Book review: Jayber Crow
I picked up a copy of Wendell Berry’s Jayber Crow on the recommendation of Andrew Peterson and some of the other folks at The Rabbit Room. It promised to fit into my recent exploration of agrarianism, simple living, and earthy Christianity — and in that regard I wasn’t disappointed. I wasn’t disappointed in most regards. The book was brilliant. It’s the closest thing to literature that I’ve read in some time (too much Hornby and Bryson and McCall Smith for me of late), and I’m glad I took the time to invest in this one. The writing is at once simple and profound, and it’s filled with snippets of Berry’s wisdom like: “Every shakeable thing has got to be shaken,” and “But here is maybe a harder thing that I have thought of at last: What if they endured and suffered through so many years together because, even failing each other, they loved each other?”
Here’s a longer selection of Berry’s prose, just for a better idea of what the novel is like:
I whisper over to myself the way of loss, the names of the dead. One by one, we lose our loved ones, our friends, our powers of work and pleasure, our landmarks, the days of our allotted time. One by one, the way we lose them, they return to us and are treasured up in our hearts. Grief affirms them, preserves them, sets the cost. Finally a man stands up alone, scoured and charred like a burnt tree, having lost everything and (at the cost only of its loss) found everything, and is ready to go. Now I am ready.
The whole book is like this: rhythmic and poetic and sorrowful and real and filled with simple wisdom. I could only hope to write this well. In short: buy it, read it, love it.
But that isn’t to say I thought it was perfect. No, I ran into a huge problem with the story at the end of Part II and the beginning of Part III — the climax. The point where the narrative reached its peak and the book took an inescapable turn. And I hated it.
[SPOILER ALERT — if you want to read Jayber Crow without having it ruined, stop now]
To sum up: Jayber has, through much of the book, suffered with the pangs of unrequited love. He is in love with another man’s wife (though it must be said that he has no designs on her), and at one point in the book he realizes that her husband is unfaithful to her.
“What I needed to know,” Jayber explains, “what I needed to become a man who knew, was that Mattie Chatham did not, by the terms of life in this world, have to have an unfaithful husband—that, by the same terms in the same world, she might have a faithful one.”
Later, Jayber has an actual conversation with himself:
‘You love her enough to be a faithful husband to her? Think what you’re saying, now. You’re proposing to be the faithful husband of a woman who is already married to an unfaithful husband?’
‘Yes. That’s why. If she has an unfaithful husband, then she needs a faithful one.’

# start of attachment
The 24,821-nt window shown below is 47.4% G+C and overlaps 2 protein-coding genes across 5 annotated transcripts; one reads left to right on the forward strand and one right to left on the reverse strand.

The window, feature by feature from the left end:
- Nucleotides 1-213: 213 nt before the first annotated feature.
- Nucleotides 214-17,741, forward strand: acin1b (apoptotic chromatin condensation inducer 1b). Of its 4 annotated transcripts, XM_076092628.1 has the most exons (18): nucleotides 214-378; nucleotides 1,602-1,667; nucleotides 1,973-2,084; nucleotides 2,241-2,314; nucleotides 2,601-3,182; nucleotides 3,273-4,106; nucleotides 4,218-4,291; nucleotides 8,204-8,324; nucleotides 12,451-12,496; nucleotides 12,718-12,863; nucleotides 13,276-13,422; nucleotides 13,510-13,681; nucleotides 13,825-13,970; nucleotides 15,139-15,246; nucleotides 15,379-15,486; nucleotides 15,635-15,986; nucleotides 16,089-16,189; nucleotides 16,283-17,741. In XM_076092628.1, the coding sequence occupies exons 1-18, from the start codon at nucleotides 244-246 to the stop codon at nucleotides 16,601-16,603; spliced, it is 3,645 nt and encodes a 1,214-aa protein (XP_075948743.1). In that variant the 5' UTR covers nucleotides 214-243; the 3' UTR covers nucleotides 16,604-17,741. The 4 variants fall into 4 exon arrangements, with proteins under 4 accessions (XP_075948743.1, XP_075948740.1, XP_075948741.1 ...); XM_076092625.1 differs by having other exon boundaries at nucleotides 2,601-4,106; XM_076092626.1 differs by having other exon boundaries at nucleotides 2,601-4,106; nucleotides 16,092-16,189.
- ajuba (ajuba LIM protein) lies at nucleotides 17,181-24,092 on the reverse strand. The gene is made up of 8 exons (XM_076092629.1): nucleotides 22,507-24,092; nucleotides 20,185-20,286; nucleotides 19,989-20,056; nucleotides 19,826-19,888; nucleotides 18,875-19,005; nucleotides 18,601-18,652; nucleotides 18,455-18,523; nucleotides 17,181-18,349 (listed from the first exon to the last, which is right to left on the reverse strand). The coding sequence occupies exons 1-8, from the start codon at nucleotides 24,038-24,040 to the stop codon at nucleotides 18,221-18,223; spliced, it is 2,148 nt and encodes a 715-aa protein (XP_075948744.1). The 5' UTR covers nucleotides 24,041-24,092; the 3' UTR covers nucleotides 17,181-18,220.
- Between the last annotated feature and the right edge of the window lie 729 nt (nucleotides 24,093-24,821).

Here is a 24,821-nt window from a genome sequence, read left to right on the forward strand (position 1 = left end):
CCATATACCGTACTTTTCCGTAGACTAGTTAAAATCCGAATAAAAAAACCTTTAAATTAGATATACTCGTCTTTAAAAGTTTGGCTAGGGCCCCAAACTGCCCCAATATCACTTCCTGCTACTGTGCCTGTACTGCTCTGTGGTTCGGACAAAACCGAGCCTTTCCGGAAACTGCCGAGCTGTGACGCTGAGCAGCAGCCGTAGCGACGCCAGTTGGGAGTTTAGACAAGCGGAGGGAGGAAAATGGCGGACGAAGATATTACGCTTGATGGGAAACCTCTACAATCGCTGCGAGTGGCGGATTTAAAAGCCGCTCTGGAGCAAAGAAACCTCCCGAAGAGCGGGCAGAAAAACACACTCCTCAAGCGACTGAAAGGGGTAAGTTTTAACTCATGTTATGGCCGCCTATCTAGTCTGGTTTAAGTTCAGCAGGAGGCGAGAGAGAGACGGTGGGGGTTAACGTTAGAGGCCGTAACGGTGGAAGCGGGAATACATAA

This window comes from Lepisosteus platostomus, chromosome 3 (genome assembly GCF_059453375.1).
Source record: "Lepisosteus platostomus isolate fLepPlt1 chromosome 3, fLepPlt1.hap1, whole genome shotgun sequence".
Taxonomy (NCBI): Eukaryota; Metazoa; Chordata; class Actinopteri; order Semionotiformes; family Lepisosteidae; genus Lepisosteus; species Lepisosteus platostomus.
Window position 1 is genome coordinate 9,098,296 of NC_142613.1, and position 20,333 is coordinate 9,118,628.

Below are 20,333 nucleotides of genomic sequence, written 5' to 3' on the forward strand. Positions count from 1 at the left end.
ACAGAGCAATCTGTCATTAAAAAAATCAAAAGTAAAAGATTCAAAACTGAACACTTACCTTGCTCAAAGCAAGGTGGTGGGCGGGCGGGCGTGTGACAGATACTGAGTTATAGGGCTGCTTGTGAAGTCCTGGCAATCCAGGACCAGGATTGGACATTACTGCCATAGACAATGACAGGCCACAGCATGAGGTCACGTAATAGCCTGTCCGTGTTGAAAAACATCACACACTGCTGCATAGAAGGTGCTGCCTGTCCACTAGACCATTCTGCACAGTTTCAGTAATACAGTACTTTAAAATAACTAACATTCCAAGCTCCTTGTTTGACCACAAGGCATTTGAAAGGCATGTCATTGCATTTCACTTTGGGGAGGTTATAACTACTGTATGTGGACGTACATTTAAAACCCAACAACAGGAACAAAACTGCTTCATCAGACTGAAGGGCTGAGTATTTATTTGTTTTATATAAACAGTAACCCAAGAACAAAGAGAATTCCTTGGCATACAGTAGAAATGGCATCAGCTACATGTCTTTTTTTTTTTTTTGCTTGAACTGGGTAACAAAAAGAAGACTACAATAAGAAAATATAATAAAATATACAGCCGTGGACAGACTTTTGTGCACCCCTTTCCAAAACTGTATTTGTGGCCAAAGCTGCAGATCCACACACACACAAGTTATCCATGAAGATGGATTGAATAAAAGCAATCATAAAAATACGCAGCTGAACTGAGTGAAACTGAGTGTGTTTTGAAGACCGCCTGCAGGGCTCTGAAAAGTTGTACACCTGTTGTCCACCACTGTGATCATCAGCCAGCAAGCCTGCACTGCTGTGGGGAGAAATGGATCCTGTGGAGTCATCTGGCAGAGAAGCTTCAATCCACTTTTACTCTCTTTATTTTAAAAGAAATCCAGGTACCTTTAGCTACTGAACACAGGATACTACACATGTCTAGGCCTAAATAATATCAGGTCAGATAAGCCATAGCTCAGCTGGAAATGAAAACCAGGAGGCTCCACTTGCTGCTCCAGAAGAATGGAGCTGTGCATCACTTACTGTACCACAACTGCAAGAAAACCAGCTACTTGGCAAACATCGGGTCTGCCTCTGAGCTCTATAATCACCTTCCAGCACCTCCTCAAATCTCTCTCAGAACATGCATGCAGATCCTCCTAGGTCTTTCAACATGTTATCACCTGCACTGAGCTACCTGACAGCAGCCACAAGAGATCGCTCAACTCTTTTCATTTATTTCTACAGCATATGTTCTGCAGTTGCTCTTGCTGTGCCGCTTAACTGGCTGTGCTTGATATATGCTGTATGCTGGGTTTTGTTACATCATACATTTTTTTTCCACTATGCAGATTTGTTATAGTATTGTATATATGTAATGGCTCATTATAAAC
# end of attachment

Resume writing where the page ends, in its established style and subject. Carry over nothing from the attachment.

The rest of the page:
‘A woman already married who must never know that you are her husband? Think. And who will never be your wife?’
‘Have you foreseen how this can end? Can You?’
‘Are you ready for this? Think, now.’
‘Yes, I am ready.’
‘Do you then, in love’s mystery and fear, give yourself to this woman to be her faithful husband from this day forward, for better for worse, for richer for poorer, in sickness and in health, till death?’
‘I do. Yes! That is my vow.’
I’m all about unrequited love; it’s one of the most compelling, painful, romantic themes in life and in literature. So I don’t have a problem with that. My problem is that, in this passage at least, Jayber is clearly delusional because he isn’t, in any meaningful sense of the word, Mattie’s husband.
He loves her: fine. He can’t betray that love by being with another woman: fine. He spends the rest of his life in love with a woman he can’t have: fine. But to pretend to marry her? Not so much.
On the one hand, marriage is about love and romance; but on the other occasionally more important hand, it’s institutional, contractual, legal, and mutual. Jayber may love Mattie, but he cannot marry her.
To be fair, Jayber acknowledges that “Maybe I had begun my journey drunk and ended it crazy,” but it isn’t as if Jayber is an unreliable narrator. Instead, he seems more often to serve as Berry’s eyes and mouth, passing along his understated philosophies of community and economy. We’re asked to trust Jayber throughout the novel — or at least to learn with him as he becomes wise — and this is the one point where I can’t agree with him. Unfortunately, it seems to be the point on which the entire novel hangs.
So, it took me several chapters to get over Jayber’s selfish, masochistic vow to marry an already married woman without ever really marrying her. And, in some respects, it tainted the rest of the book for me. In many respects it ruined the ending.
Thankfully it didn’t ruin the whole book. I still enjoyed the writing and voice and most all of the philosophy that drove the 360+ pages. I liked the understated way that Berry used fiction to lay out his beliefs without ever sounding preachy, and he’s got me pretty well convinced that he’s right about a lot of things. He just happens to be wrong about marriage and, to a lesser degree, about love.